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Funding the aging population.



14 April 1997


Mr Paul Avery
Clerk of the Committee
Electoral Law Select Committee
Bowen House
Parliament Buildings
WELLINGTON


Dear Mr Avery,

The Centre would like to submit to the Committee, that any wording of the referendum on compulsory superannuation, or any wording in subsidiary information, which did not reflect the principles of democracy on which New Zealand society is based, is contrary to the humanistically determined nature of politics in a free society.

The Centre therefore submits that any wording which suggests a greater knowledge of the facts of superannuation, or a greater knowledge of the facts of political or economic matters on the part of the Government, is contrary to the right to self determination of the people of New Zealand. By extrapolation therefore, it is further submitted that such, or similar, wording as " . . . to help you save for your retirement" is an intrusion into the cognitive processes of free citizens by their elected representatives.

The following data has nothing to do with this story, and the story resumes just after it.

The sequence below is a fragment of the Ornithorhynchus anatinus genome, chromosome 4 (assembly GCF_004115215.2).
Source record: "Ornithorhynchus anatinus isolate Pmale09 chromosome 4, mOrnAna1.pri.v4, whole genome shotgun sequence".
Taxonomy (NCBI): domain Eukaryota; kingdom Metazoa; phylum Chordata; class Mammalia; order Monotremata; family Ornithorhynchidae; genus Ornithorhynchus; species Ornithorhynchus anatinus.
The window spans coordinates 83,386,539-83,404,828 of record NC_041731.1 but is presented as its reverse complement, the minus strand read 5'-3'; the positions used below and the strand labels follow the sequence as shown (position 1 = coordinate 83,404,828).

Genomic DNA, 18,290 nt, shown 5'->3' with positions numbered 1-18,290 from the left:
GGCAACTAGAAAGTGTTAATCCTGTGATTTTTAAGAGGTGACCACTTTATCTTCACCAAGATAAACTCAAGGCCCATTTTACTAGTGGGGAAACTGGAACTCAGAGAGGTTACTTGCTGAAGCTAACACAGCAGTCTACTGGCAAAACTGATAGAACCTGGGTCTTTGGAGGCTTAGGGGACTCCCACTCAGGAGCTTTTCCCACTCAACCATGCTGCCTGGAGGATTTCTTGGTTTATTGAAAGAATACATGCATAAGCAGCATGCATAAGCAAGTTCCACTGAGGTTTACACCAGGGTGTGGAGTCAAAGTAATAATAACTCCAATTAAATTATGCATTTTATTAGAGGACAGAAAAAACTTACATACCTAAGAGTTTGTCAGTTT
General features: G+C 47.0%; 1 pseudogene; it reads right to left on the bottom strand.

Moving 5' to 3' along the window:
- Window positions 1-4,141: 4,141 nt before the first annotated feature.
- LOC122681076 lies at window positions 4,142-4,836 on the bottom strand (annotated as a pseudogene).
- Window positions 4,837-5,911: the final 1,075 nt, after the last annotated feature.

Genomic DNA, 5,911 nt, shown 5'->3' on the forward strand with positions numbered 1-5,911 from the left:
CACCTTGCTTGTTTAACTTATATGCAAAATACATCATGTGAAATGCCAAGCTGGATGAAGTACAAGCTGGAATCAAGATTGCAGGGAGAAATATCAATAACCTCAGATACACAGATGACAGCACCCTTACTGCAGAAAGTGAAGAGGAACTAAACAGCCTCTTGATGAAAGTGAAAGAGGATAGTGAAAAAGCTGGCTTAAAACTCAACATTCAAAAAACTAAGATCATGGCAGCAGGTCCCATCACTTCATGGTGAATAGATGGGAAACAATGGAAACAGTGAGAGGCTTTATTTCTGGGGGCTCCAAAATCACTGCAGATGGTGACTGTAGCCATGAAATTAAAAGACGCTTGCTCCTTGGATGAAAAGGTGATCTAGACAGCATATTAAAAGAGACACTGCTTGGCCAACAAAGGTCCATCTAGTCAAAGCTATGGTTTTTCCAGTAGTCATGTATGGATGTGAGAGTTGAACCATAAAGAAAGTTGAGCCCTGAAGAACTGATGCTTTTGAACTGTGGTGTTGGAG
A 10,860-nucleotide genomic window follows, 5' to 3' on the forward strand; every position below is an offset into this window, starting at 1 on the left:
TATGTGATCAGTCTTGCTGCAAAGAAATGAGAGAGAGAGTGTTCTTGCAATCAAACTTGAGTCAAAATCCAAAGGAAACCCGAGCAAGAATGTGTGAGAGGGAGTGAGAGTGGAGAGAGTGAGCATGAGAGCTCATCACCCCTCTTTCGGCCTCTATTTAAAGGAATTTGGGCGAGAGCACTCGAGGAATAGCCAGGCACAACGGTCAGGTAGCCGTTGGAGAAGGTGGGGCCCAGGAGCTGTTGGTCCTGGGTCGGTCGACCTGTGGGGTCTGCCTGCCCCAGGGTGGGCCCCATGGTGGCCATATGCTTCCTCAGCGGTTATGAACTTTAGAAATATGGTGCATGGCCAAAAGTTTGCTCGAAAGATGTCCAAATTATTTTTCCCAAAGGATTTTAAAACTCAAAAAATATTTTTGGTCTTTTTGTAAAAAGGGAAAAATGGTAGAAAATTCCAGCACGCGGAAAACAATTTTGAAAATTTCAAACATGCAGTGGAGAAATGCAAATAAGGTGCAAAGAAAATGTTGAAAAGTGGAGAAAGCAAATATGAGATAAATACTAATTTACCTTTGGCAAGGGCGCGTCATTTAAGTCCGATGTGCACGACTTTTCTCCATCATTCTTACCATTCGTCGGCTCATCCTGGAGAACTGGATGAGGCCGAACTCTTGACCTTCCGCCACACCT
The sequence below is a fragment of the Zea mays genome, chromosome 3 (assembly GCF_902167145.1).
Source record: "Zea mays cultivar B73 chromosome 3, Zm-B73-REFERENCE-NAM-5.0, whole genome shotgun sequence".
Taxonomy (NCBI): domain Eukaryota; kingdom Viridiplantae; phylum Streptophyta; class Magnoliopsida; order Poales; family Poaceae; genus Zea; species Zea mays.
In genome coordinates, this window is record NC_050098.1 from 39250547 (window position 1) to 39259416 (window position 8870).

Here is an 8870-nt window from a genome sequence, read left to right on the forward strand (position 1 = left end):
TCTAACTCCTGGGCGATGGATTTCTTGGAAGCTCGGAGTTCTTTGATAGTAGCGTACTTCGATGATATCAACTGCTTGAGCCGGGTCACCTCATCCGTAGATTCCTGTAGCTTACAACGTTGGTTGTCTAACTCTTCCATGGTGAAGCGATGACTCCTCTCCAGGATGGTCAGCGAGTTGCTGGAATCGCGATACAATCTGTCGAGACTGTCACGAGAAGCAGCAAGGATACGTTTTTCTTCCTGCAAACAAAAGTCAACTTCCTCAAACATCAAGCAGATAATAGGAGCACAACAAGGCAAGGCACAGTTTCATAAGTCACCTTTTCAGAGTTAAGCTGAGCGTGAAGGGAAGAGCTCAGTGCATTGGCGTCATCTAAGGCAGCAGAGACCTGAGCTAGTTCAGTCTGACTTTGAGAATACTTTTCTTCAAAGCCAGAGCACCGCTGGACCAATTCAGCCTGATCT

It is the view of the Centre that the role of elected representatives of any group of individual human beings in the case of decision making by general vote, be it the Committee of the local rugby club or the Government of New Zealand, is to present the facts without bias.

With regard to the funding of the "ageing population", the Centre submits that the funding of a democratic society, including an ageing population, is a function of the disposal of the wealth available to that society, regardless of who generates that wealth.

To illustrate this principle consider the two cases which follow. A family consists of a male electrician, married with three children and who earns an annual salary of some $33,000 - slightly above the average of some $31,000. That family, group, population or "society" has therefore an annual income of some $33,000 with which to meet the costs of their family or "society"